#131
*extremly interested voice* pls elaborate that last bit please
#132
it's sixty degrees in chicago today lmao.

when i'm strangling another dehydrated wastelander for a plastic bottle full of life-giving urine i will miss people staking their irrevocable claim on a shoveled out parking spot with cardboard boxes and lawn furniture.
#133

tears posted:

*extremly interested voice* pls elaborate that last bit please

https://www.scientificamerican.com/article/can-north-africa-light-europe-solar-power/

the Wikipedia page refers weirdly to this project in the past tense but planning is still going on. like i said though, it's far from a certainty and right now it's being pushed as makework for NA/European production but I suspect if it moves forward seriously china will become directly involved through investment

#134
thank you, but am very suprised that anyone was seriously stating that any sort of large scale (PV?) solar stuff would not be dependant on panels manurfactured in china, the place that manurfactures all the solar panels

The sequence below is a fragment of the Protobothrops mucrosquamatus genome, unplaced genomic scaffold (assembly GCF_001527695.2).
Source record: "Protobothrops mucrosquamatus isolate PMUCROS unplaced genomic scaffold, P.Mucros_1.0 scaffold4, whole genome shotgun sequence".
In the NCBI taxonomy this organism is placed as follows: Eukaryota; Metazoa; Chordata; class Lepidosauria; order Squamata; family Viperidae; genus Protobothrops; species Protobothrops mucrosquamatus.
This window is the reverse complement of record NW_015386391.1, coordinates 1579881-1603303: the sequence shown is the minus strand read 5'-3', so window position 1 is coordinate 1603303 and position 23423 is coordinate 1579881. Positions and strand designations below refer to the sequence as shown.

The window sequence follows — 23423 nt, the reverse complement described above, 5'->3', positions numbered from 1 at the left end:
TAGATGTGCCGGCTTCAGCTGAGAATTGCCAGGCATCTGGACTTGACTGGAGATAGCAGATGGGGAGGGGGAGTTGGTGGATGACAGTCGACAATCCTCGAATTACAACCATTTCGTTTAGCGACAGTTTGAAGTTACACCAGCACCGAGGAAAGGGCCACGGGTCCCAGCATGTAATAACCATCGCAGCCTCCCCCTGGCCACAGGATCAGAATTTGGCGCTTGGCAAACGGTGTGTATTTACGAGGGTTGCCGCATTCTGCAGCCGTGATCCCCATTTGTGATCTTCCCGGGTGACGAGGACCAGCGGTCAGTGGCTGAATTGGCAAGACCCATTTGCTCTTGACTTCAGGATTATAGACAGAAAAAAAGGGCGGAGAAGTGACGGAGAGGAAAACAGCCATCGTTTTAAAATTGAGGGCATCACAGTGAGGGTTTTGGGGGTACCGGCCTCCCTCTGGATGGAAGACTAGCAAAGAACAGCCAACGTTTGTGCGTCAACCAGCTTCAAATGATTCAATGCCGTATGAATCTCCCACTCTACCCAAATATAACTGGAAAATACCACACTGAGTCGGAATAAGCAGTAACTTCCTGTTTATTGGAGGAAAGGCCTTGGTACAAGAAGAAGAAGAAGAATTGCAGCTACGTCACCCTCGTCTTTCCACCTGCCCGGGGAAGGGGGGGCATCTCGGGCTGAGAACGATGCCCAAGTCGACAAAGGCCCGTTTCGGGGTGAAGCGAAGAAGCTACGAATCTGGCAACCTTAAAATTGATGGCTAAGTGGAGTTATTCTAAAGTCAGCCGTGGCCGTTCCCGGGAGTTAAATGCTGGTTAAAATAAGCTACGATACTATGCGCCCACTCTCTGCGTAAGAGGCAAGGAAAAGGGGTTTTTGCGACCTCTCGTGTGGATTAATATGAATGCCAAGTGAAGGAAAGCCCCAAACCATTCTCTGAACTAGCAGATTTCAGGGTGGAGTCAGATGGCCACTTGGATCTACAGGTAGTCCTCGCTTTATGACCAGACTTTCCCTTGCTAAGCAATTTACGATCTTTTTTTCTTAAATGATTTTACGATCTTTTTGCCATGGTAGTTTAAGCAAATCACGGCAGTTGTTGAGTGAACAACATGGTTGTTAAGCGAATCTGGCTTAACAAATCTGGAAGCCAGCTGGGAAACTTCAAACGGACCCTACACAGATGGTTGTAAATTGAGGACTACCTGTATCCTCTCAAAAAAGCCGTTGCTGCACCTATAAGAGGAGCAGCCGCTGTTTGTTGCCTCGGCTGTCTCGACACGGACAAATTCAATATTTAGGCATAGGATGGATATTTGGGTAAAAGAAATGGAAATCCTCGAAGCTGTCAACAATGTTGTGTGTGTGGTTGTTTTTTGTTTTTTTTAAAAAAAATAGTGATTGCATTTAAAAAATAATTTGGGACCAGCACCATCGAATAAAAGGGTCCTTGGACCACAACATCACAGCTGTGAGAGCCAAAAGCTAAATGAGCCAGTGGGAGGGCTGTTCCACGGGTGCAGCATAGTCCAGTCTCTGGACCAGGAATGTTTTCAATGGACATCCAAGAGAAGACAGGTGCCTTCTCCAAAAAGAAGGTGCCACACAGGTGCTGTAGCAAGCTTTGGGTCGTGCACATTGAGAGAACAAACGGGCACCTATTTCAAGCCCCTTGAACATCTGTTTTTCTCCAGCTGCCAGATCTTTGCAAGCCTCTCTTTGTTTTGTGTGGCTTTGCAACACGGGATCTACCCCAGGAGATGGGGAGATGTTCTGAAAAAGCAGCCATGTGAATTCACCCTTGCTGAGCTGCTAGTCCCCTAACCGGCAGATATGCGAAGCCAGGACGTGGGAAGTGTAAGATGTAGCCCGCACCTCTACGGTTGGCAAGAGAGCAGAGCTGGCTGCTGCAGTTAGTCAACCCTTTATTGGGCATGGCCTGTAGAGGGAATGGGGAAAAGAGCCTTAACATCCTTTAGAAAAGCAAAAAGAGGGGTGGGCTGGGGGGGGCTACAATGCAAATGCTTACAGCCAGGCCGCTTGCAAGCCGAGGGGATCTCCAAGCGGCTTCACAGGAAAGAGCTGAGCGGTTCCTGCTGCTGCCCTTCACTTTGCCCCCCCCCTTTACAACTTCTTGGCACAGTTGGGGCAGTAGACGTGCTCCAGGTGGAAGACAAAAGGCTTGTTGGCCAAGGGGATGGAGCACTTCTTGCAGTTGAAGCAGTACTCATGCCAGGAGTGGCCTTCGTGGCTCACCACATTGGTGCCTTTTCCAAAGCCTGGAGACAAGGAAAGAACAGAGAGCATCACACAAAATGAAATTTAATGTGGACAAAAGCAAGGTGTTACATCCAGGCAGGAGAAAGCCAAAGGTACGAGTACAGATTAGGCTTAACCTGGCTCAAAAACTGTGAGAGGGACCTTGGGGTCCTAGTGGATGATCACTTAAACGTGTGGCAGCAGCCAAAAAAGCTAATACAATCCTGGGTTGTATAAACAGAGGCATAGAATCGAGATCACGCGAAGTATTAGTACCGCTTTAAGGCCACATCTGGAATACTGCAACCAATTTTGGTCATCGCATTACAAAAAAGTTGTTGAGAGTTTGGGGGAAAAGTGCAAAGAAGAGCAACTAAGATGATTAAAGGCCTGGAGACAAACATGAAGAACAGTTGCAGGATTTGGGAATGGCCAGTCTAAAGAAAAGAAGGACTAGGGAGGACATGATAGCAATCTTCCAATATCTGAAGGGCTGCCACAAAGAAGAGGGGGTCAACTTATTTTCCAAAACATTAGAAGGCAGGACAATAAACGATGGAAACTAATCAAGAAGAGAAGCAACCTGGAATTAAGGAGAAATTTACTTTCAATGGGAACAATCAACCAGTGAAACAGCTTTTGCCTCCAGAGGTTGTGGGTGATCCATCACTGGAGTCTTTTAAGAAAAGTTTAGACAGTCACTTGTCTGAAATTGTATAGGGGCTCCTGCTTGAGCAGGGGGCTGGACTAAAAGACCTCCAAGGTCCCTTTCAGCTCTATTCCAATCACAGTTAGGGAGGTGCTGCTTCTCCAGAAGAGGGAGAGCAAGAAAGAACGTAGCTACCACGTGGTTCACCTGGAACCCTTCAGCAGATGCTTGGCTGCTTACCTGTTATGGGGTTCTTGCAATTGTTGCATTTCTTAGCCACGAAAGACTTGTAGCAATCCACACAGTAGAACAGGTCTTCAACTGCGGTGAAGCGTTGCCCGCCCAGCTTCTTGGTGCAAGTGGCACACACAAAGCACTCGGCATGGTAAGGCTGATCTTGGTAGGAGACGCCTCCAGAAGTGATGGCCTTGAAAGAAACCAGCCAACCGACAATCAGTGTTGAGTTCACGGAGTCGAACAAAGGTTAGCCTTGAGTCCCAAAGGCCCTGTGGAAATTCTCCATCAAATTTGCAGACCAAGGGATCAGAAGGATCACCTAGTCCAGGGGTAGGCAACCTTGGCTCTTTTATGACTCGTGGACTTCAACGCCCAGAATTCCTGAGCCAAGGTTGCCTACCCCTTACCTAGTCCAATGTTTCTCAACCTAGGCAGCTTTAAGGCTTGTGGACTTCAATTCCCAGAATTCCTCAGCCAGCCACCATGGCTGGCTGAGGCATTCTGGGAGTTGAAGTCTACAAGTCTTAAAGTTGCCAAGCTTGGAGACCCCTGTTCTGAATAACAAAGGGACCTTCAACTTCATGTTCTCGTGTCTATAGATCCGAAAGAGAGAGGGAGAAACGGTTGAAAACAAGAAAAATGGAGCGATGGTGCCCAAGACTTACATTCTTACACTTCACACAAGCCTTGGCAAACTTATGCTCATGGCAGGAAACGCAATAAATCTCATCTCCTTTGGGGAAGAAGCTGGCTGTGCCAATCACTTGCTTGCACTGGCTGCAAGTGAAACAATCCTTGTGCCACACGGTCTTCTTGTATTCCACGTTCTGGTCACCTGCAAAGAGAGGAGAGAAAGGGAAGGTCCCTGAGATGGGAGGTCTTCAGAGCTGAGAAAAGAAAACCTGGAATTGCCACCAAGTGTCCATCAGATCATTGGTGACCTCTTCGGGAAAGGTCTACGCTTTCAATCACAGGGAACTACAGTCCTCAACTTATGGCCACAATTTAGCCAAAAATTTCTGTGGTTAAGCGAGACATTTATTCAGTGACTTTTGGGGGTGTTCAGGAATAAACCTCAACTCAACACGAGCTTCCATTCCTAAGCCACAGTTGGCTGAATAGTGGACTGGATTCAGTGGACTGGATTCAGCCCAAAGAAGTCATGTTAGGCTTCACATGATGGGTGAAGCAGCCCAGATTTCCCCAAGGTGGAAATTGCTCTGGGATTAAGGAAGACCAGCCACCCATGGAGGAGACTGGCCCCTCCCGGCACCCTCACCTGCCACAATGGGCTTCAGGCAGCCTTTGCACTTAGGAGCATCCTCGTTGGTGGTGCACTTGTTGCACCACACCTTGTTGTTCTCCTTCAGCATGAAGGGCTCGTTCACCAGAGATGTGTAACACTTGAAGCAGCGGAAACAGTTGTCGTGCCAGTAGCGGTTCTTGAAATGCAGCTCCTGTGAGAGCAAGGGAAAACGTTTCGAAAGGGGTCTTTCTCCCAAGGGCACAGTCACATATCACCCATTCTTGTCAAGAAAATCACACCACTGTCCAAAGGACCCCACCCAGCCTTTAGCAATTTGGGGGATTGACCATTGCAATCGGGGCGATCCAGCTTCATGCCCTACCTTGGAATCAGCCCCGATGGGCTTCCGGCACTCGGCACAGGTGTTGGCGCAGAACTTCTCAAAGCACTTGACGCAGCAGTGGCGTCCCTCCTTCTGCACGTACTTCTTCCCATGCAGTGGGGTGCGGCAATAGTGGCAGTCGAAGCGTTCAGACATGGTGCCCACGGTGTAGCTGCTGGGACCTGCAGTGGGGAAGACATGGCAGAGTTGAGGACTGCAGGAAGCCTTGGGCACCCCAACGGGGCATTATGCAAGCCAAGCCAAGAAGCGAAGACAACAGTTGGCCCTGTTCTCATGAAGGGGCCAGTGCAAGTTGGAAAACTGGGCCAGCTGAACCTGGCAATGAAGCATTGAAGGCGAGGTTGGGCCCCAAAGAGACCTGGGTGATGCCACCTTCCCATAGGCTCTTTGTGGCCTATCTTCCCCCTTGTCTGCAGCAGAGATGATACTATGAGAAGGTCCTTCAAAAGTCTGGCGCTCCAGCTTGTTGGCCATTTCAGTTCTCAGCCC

#135
i was glancingly involved with local solar initiatives once and the long-term future of US/Europe solar panel production is pure hallucinatory fantasy imo. got to see Ed Begley up close though.
#136
one of the biggest problems i see with wind and solar, mostly wind though, is that it heavily relies on our globalized manufacturing system. the manufacturing is incredibly involved for green energy, so it wouldn't take much of a crisis to set off a cascading failure effectively neutering further production and parts for maintenance.

all it takes is one depression and you got manufacturers all over the world that support green energy going under. and now you have a time limit for the industries to recover since the lifespan of solar and wind is only twenty years without support. and that's an optimistic estimate. with more extreme weather incoming you'll see turbines and panels get fucked up pretty quick.

lol jesus christ we're so fucked
#137
imo the bubble could deflate significantly simply by the Trump administration withdrawing federal support for state and local solar initiatives which is definitely going to happen.
#138
the second you see a major high-tech manufacturing company liquidating their machinery go and spend some quality time with your loved ones cause everyone's in for a wacky and wild ride.
#139